Madison further outlines this view in his “Vices of the Political System of the United States.” As he explains, a man in Rhode Island does not consider what the effects of introducing paper money in Rhode Island will have on other states. He does not take the time to consider that such measures would destroy trade and industry in these states as the debt would be paid with money that is worthless in other states. As a result, the people in Rhode Island will no longer be trusted and would inadvertently harm themselves. Instead of these considerations, his only concern was whether this measure was sufficiently popular among his constituents. In this example, one can see how the man who is only concerned with his group or faction enacts laws which harm everyone in the society. 

Another problem that arises from such a view is the number of representatives that would be required to adequately serve all these interests. As “Federal Farmer” notes in his letter, the number of representatives proposed by the Constitution was too small to adequately provide such representation, as not all interests would be heard. However, this leads to the problem of a legislative body that is too large. As Madison notes, a legislature needs to “be kept within a certain limit” in order to prevent the body from becoming a mob. It has been shown that in large groups people tend to follow their passions and engage in acts which they would never do alone. In order to accommodate these calls for each interest to get a representative the legislature would have to expand to an enormous size. In essence, the lawmaking body would itself become a mob.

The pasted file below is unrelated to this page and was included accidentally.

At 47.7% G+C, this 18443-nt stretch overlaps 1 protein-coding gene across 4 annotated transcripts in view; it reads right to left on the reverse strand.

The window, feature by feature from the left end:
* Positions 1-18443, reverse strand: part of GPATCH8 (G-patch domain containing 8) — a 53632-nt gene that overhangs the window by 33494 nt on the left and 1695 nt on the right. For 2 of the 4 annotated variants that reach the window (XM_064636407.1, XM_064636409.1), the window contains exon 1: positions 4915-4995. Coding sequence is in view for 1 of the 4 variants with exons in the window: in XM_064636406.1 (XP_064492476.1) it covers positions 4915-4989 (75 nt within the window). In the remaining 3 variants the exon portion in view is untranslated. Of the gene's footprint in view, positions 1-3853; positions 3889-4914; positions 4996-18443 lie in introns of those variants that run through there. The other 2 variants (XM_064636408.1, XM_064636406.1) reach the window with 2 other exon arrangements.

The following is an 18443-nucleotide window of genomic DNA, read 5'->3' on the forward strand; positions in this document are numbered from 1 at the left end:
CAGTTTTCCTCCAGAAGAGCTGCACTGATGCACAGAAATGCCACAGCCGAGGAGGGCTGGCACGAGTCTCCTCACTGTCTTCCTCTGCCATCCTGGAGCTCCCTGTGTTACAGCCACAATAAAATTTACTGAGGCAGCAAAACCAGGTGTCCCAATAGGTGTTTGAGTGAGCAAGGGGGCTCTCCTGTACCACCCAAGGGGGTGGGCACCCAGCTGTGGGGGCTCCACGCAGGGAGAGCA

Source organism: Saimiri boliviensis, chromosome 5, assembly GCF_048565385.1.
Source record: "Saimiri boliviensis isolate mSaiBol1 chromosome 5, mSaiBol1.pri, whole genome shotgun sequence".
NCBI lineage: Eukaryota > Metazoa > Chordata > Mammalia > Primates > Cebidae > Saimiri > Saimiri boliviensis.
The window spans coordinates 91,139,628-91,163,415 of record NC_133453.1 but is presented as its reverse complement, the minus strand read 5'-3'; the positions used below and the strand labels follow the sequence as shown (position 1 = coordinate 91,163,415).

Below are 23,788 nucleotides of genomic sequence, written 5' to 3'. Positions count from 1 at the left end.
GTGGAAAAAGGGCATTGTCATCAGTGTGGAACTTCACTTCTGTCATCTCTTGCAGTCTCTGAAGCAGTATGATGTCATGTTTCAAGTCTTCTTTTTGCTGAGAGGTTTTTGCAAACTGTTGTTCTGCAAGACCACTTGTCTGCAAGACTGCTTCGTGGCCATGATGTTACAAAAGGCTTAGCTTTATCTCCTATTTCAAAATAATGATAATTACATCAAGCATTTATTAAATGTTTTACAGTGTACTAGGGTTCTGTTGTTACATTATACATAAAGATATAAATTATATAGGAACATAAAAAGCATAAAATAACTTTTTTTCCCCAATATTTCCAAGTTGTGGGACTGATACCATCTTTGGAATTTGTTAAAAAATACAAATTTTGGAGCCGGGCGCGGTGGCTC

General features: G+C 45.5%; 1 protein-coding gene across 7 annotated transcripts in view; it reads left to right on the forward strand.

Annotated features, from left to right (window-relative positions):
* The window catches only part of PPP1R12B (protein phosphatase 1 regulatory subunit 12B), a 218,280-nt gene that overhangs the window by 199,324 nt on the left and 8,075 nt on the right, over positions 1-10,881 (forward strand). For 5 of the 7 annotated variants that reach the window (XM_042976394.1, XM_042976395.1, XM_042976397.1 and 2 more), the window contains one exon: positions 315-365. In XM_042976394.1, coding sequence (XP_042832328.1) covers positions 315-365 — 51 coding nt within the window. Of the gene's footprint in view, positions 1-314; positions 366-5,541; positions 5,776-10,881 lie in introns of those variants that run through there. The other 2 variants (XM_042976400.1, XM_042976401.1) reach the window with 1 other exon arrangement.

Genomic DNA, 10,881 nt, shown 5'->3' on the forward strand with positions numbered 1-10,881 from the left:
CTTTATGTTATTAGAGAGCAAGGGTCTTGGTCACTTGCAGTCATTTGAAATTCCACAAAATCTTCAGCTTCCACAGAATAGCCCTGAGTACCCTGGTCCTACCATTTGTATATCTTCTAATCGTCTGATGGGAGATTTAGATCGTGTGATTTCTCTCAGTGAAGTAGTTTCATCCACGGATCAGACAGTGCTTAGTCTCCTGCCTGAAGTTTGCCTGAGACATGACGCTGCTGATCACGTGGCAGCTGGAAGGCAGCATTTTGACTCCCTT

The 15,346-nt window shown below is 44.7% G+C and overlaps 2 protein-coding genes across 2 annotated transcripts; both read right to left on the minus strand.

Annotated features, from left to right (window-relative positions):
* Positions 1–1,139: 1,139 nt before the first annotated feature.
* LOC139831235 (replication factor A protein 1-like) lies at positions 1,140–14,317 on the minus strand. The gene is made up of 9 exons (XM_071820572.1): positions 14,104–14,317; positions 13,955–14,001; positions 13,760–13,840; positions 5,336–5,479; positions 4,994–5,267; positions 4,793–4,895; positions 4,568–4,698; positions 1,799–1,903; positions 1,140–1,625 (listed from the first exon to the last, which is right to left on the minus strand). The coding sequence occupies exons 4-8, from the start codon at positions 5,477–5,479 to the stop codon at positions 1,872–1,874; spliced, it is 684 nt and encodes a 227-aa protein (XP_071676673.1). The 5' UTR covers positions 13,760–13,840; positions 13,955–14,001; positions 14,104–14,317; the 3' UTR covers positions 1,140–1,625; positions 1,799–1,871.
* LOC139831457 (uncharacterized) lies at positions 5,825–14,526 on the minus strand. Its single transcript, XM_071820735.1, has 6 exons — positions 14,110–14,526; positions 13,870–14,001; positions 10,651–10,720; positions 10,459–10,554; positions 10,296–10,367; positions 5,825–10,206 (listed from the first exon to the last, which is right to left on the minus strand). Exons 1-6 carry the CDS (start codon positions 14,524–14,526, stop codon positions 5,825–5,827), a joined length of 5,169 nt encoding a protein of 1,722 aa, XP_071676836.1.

The Federalists opposed this view of representation, offering instead a twofold role for representatives. Although they agreed that representatives should be moved by the will of the people and beholden to their judgement, they asserted that representatives should go a step further. As previously mentioned, Madison believed that representatives should refine the views of the people. In this way the representatives held an obligation to seek the public good. As a result, a representative would listen to the concerns of his people and then look at the bigger picture of the country as a whole. This would balance the desire of his constituents with the concerns of the country at large and allow for the quelling of passions. By this, the government would be able to govern for the good of the whole and not just a particular group. 

The question of how representatives should operate is of utmost importance to a representative government. In many ways, today’s claims that Congress does not represent the country because it is not made up of the percentages they desire imitates the Anti-Federalist view of representation. They want each identity group to hold a percentage of representation that focuses solely on their interest with little regard to the rest of the country. This is due to the belief that people of one group cannot understand the experiences and needs of other groups. Justice then demands that each identity gets their own representatives to protect them. Such a view invites factionalism and threatens the stability of a country.

About the Author

Samuel Stone is a Senior Contributor for American Discourse and a Hillsdale College graduate who majored in politics. He currently is getting his masters from St. John’s College.